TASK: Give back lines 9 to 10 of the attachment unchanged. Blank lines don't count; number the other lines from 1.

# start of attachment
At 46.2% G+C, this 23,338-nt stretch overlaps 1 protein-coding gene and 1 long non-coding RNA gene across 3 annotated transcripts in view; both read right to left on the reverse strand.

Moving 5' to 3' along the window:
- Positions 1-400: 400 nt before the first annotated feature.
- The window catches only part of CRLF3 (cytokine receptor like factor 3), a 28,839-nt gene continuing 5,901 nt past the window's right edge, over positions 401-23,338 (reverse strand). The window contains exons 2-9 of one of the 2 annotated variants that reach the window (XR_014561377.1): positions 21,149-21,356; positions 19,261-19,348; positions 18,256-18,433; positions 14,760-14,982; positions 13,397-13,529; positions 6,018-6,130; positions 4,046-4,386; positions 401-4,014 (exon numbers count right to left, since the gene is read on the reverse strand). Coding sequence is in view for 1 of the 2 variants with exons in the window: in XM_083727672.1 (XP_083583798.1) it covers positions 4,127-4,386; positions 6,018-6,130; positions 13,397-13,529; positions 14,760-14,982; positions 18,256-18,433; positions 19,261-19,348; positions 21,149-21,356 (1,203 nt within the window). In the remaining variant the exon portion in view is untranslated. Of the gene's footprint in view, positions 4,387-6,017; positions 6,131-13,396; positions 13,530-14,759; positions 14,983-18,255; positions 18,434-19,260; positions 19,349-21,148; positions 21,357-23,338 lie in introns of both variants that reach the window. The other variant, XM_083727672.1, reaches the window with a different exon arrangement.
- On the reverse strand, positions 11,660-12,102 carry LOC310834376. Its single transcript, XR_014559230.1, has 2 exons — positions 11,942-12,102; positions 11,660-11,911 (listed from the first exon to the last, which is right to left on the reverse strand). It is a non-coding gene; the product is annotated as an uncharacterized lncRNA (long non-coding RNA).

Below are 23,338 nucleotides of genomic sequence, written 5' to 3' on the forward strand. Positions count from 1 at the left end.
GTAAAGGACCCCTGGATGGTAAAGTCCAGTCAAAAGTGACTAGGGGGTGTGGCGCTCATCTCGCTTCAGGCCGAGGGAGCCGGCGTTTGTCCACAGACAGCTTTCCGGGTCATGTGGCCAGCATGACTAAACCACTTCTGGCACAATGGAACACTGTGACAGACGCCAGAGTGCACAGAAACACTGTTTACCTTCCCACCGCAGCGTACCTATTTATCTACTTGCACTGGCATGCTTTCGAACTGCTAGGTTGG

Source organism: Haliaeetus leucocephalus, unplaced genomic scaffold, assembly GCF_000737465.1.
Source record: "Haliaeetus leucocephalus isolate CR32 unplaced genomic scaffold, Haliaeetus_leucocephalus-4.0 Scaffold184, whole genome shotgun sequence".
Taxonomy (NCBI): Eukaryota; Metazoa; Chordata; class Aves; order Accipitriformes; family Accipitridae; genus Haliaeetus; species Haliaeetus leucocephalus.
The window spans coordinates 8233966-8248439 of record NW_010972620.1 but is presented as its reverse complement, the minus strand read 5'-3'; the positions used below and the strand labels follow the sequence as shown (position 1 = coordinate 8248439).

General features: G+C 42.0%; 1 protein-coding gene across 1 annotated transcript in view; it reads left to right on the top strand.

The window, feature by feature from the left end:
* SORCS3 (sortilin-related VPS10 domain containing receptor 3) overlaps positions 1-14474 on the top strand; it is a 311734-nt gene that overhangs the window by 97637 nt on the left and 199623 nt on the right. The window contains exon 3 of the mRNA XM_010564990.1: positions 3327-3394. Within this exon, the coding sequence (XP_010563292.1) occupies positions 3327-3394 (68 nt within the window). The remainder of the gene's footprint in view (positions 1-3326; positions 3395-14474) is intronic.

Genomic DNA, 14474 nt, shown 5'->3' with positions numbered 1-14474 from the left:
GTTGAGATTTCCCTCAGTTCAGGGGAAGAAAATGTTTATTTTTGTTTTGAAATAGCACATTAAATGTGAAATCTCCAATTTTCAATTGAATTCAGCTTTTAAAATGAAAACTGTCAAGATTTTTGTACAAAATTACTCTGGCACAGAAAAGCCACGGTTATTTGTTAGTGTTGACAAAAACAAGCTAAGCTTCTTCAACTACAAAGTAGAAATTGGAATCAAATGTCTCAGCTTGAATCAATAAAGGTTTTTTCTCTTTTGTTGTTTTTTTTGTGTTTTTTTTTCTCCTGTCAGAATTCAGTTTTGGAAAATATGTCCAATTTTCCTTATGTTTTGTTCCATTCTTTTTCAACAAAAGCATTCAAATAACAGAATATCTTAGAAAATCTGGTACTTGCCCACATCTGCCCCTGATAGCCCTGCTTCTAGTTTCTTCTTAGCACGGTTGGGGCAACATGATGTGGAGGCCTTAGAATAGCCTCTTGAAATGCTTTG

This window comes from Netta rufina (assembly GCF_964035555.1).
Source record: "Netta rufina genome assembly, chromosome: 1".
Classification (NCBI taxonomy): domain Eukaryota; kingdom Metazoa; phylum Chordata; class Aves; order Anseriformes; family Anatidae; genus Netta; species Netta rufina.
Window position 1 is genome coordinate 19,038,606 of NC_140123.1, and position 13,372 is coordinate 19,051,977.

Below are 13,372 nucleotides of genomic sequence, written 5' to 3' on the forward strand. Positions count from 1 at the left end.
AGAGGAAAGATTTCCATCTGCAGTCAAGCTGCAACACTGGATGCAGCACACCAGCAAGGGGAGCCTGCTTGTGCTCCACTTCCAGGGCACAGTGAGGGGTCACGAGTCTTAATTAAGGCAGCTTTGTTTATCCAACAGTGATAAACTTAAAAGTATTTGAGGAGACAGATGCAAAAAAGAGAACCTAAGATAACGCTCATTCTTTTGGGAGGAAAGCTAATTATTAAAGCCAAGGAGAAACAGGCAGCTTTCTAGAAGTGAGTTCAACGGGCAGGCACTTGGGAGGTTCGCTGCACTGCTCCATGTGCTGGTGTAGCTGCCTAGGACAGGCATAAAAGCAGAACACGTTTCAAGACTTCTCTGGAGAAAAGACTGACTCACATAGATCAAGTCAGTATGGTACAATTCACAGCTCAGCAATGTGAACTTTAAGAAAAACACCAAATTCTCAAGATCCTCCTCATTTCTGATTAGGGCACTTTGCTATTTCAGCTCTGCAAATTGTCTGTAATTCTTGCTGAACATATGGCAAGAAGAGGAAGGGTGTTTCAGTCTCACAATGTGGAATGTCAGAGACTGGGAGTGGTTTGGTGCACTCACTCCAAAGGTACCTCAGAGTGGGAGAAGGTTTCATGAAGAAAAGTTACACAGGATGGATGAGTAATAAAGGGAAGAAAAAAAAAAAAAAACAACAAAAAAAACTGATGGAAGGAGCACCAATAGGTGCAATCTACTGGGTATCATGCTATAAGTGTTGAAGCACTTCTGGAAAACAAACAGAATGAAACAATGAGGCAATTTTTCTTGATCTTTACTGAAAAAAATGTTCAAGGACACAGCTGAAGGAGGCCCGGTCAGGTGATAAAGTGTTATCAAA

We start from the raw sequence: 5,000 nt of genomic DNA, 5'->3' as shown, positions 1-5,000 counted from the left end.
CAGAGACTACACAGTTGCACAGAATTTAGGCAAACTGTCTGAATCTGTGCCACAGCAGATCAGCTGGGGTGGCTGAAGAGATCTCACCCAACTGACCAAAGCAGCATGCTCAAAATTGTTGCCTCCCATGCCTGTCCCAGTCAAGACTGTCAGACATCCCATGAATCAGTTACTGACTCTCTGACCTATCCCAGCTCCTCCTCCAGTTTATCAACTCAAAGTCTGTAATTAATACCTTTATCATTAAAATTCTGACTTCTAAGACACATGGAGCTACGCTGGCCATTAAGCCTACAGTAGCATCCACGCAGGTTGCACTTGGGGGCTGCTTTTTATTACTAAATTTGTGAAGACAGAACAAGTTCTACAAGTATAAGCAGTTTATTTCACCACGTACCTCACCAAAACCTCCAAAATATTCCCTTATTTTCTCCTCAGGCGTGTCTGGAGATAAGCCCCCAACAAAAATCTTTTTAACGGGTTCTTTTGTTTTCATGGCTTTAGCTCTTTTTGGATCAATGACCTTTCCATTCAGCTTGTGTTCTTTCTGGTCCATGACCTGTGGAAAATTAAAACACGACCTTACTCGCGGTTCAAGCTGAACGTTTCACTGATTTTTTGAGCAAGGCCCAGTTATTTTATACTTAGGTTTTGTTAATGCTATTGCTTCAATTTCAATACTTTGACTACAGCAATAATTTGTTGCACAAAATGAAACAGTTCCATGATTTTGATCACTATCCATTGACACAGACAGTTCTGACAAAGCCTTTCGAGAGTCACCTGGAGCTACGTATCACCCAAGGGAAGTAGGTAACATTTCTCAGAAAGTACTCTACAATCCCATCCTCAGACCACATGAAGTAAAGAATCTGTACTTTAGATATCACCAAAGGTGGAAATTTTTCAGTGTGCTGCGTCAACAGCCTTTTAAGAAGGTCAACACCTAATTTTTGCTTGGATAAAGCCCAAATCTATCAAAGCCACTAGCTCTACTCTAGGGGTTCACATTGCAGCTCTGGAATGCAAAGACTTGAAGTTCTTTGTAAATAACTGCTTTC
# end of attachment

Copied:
Source record: "Haliaeetus leucocephalus isolate CR32 unplaced genomic scaffold, Haliaeetus_leucocephalus-4.0 Scaffold184, whole genome shotgun sequence".
Taxonomy (NCBI): Eukaryota; Metazoa; Chordata; class Aves; order Accipitriformes; family Accipitridae; genus Haliaeetus; species Haliaeetus leucocephalus.